Sheikha Al-Mayassa bint Hamad bin Khalifa Al Thani, the sister of Qatar’s absolute monarch Emir Tamim bin Hamad Al Thani, is well known for her love of art. The daughter of the country’s father, Emir Hamad bin Khalifa Al Thani, – himself a notable art enthusiast – she has been declared the most influential person in art on Art+Auction’s top-10 list and ArtReview’s Power 100, and she has even appeared in the Forbes’ list of World’s 100 Most Powerful Women in 2014. Her plans to expand Qatar’s already impressive art and museum collection show no plans of slowing, with three new museums set to open soon, showing off Qatar’s culture to the world.
A prominent family name in the art collecting sphere
The 31 year-old is often called the Queen of the Art World, and as the chair of Qatar Museums and a prominent art collector, the title is well-deserved. She has overseen recent purchases of works by Damien Hirst, Andy Warhol, and Mark Rothko, as well as the record-setting purchase of Cezanne’s “The Card Players” for $250 million. In fact, it is said that Sheikha Al-Mayassa has nearly a billion euros to spend per year and has paid enormous sums for more than one major masterpiece.
Despite this, Sheikha Al-Mayassa did not actually study art, and instead she holds a double major in literature and political science from Duke University. Her prominence in the art world is not a surprise, however, as the Al-Thanii family, the absolute monarchy that rules the country, has several notable art collectors in its ranks. This includes her father, Sheikh Hamad bin Khalifa Al Thani, former Emir of Qatar from 1995 to 2013 and current President of the Museum’s of Qatar, the most important institution for the culture and art in the country.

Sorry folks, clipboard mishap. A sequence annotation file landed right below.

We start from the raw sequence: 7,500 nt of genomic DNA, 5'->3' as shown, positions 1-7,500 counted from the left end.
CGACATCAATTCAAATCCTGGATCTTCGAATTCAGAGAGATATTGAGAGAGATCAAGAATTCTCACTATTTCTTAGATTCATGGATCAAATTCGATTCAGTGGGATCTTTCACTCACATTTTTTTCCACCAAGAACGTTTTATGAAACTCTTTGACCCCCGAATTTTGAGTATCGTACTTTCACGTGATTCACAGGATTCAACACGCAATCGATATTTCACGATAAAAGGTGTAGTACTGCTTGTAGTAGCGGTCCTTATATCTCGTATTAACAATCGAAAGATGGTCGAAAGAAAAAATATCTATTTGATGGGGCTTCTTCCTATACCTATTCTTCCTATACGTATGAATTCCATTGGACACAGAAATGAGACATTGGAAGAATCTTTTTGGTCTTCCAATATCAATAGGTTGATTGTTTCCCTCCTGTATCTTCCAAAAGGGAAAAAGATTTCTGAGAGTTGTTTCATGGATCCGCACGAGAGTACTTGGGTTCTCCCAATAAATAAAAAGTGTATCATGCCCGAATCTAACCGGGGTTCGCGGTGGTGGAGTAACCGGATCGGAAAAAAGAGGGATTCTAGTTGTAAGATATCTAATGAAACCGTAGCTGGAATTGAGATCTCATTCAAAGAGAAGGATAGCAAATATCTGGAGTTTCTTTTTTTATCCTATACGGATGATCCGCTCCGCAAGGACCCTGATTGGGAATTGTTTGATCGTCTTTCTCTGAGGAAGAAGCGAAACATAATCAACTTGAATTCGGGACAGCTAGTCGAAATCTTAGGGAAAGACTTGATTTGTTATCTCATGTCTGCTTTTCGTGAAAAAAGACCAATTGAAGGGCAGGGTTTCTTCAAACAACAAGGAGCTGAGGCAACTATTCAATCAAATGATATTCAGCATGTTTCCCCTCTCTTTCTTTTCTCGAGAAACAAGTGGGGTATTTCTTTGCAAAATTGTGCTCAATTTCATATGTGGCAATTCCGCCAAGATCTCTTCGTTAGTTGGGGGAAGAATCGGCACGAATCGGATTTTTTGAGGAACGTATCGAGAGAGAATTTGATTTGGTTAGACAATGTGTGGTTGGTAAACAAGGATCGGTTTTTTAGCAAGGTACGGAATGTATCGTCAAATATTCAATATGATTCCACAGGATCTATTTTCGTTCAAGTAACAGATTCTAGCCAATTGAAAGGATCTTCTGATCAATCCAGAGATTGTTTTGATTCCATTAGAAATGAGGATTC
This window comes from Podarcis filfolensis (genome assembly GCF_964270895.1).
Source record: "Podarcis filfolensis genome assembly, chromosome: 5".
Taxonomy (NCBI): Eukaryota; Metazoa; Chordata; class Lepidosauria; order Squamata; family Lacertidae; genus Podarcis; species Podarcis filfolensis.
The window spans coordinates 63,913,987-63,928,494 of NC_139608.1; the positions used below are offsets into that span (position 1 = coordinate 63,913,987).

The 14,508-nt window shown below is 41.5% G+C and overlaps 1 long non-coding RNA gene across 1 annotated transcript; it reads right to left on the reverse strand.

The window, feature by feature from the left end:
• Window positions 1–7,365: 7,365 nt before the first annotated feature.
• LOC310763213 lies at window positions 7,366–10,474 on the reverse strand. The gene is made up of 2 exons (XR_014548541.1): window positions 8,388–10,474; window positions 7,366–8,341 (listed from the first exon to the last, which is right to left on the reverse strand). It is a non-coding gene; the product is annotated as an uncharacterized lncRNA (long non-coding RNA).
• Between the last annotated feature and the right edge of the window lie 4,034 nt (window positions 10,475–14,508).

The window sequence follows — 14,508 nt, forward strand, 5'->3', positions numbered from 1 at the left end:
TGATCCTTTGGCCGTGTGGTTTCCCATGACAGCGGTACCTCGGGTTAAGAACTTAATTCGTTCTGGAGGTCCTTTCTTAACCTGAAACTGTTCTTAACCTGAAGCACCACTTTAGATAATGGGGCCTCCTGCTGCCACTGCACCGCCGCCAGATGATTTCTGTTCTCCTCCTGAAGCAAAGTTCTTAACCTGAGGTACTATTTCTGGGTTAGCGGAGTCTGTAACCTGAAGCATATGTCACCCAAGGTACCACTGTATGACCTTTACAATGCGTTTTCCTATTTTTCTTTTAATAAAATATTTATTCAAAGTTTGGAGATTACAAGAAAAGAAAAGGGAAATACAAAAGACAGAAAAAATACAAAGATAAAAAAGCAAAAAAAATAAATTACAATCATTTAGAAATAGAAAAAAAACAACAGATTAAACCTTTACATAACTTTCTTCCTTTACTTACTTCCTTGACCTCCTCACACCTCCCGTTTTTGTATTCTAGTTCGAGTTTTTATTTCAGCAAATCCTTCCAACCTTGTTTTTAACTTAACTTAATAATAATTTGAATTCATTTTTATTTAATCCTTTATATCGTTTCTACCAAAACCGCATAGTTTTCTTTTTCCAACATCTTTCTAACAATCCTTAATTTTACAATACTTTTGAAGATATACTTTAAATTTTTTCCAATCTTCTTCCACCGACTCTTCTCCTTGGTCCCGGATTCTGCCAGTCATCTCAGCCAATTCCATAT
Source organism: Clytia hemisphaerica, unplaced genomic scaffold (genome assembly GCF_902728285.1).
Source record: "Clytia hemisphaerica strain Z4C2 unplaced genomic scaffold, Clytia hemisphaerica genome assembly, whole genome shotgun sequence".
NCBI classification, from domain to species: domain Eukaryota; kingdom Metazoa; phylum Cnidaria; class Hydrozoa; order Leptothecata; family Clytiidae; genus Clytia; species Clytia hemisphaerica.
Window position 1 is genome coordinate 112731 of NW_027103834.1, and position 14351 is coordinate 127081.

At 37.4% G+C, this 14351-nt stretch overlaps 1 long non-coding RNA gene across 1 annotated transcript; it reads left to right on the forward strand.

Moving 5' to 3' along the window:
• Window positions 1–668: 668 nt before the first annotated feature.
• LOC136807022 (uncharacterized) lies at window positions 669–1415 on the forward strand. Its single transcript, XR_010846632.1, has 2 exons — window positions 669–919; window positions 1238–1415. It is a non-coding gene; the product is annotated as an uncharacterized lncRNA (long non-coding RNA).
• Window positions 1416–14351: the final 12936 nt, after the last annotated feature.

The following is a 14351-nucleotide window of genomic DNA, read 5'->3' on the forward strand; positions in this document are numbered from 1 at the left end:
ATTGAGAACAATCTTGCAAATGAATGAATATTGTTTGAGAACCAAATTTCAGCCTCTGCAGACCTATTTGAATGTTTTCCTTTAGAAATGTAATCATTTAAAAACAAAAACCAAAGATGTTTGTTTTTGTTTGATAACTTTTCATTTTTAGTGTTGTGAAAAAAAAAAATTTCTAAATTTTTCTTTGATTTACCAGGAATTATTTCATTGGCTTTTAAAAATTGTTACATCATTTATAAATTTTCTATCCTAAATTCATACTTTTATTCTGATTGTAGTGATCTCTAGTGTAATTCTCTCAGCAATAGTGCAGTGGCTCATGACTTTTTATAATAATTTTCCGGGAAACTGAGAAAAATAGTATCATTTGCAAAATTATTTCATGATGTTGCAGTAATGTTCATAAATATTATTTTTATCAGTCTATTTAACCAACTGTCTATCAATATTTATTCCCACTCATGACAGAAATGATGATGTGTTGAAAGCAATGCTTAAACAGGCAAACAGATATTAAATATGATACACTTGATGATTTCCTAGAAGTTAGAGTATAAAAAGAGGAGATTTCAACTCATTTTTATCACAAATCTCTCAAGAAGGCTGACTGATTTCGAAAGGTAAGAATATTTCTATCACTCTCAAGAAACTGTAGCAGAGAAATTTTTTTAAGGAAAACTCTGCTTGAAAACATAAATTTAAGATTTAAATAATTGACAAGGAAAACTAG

Qatar’s art is open to world
Sheikha Al-Mayassa is a firm believer that creative and cultural work is a driver of economic growth, and points to both the M7, Qatar’s epicenter for innovation and entrepreneurship in design, fashion and tech, and an exhibition with Al Jazeera for its 25th anniversary, which ‘put Qatar on the map 25 years ago’ as evidence of this.
Especially in the wake of the World Cup, which has seen the international community take more and more notice of the small gulf country, she has been keen to promote the artistic and cultural attractions of Qatar. She has said that, “We’re trying to show the diversity of the Arab world, but also we want people to experience Qatar as it really is,” and that, “there are interesting exhibitions about the Arab world that [were showcased for the very first time at the world cup].”
Among the various offerings are 18 public artwork installations, the Museum of Islamic Art, Mathaf: the Arab Museum of Modern Art, the Al-Riwaq gallery, Qatar National Museum, and more.
This list is only set to grow with the opening of three new major museums:
- The Art Mill, which will consist of a center with galleries exhibiting modern and contemporary art and that will run a program for resident artists, and whose construction will be under the control of Chilean architect Alejandro Aravena, a winner of the 2016 Pritzker Prize.
- The Lusail Museum, designed by the Herzog & Meuron architecture studio and which will house the world’s most extensive collection of oriental drawings, paintings, photographs, sculptures and texts.
- The Qatar Automobile Museum, an enormous 40,000m2 building that will showcase the history of the car from its invention to the present day. It will be the work of OMA, the architecture firm founded by Rem Koolhaas.
Sheikha Al-Mayassa has said that their goal is to develop a cultural ecosystem in Qatar that encompasses museums, exhibition galleries, an ambitious public art program, schools, film, photography and performing arts festivals, events, spaces for emerging creatives and fashion professionals and of design. She said, “We know that culture and the creative industries are key drivers of economic growth, both in Qatar and globally. And another of our priorities, closely related to the development of a cultural ecosystem, is to help introduce Qatar to other nations and cultures and to welcome people from those countries. We encourage creativity and intercultural understanding.”
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